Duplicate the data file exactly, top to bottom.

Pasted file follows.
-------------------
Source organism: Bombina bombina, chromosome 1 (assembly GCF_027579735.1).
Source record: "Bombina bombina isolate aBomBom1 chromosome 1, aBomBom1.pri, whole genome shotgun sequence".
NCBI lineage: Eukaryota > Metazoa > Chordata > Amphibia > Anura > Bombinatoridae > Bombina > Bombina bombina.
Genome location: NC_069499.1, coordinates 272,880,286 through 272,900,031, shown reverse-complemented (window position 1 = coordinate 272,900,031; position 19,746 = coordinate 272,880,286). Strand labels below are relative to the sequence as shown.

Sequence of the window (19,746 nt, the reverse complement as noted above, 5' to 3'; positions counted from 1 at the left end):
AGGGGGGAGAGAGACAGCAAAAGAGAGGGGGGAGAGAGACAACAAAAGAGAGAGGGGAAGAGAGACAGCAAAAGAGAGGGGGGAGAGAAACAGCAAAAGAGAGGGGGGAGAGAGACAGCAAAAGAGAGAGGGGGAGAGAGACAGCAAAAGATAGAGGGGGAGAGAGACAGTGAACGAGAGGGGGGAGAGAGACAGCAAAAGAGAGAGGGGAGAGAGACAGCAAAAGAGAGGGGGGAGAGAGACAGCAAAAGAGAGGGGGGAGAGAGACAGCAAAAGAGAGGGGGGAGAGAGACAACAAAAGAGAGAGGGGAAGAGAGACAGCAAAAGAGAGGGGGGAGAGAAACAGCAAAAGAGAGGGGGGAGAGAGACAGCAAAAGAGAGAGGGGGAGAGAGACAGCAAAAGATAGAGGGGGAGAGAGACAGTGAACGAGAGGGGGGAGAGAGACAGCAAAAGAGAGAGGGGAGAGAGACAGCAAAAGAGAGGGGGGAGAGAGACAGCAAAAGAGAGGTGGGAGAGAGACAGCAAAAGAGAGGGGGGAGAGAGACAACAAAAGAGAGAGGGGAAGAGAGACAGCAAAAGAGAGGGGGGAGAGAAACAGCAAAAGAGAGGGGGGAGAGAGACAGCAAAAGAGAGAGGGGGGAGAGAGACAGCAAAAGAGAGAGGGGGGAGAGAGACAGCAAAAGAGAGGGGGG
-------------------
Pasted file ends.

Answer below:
Source organism: Bombina bombina, chromosome 1 (assembly GCF_027579735.1).
Source record: "Bombina bombina isolate aBomBom1 chromosome 1, aBomBom1.pri, whole genome shotgun sequence".
NCBI lineage: Eukaryota > Metazoa > Chordata > Amphibia > Anura > Bombinatoridae > Bombina > Bombina bombina.
Genome location: NC_069499.1, coordinates 272,880,286 through 272,900,031, shown reverse-complemented (window position 1 = coordinate 272,900,031; position 19,746 = coordinate 272,880,286). Strand labels below are relative to the sequence as shown.

Sequence of the window (19,746 nt, the reverse complement as noted above, 5' to 3'; positions counted from 1 at the left end):
AGGGGGGAGAGAGACAGCAAAAGAGAGGGGGGAGAGAGACAACAAAAGAGAGAGGGGAAGAGAGACAGCAAAAGAGAGGGGGGAGAGAAACAGCAAAAGAGAGGGGGGAGAGAGACAGCAAAAGAGAGAGGGGGAGAGAGACAGCAAAAGATAGAGGGGGAGAGAGACAGTGAACGAGAGGGGGGAGAGAGACAGCAAAAGAGAGAGGGGAGAGAGACAGCAAAAGAGAGGGGGGAGAGAGACAGCAAAAGAGAGGGGGGAGAGAGACAGCAAAAGAGAGGGGGGAGAGAGACAACAAAAGAGAGAGGGGAAGAGAGACAGCAAAAGAGAGGGGGGAGAGAAACAGCAAAAGAGAGGGGGGAGAGAGACAGCAAAAGAGAGAGGGGGAGAGAGACAGCAAAAGATAGAGGGGGAGAGAGACAGTGAACGAGAGGGGGGAGAGAGACAGCAAAAGAGAGAGGGGAGAGAGACAGCAAAAGAGAGGGGGGAGAGAGACAGCAAAAGAGAGGTGGGAGAGAGACAGCAAAAGAGAGGGGGGAGAGAGACAACAAAAGAGAGAGGGGAAGAGAGACAGCAAAAGAGAGGGGGGAGAGAAACAGCAAAAGAGAGGGGGGAGAGAGACAGCAAAAGAGAGAGGGGGGAGAGAGACAGCAAAAGAGAGAGGGGGGAGAGAGACAGCAAAAGAGAGGGGGG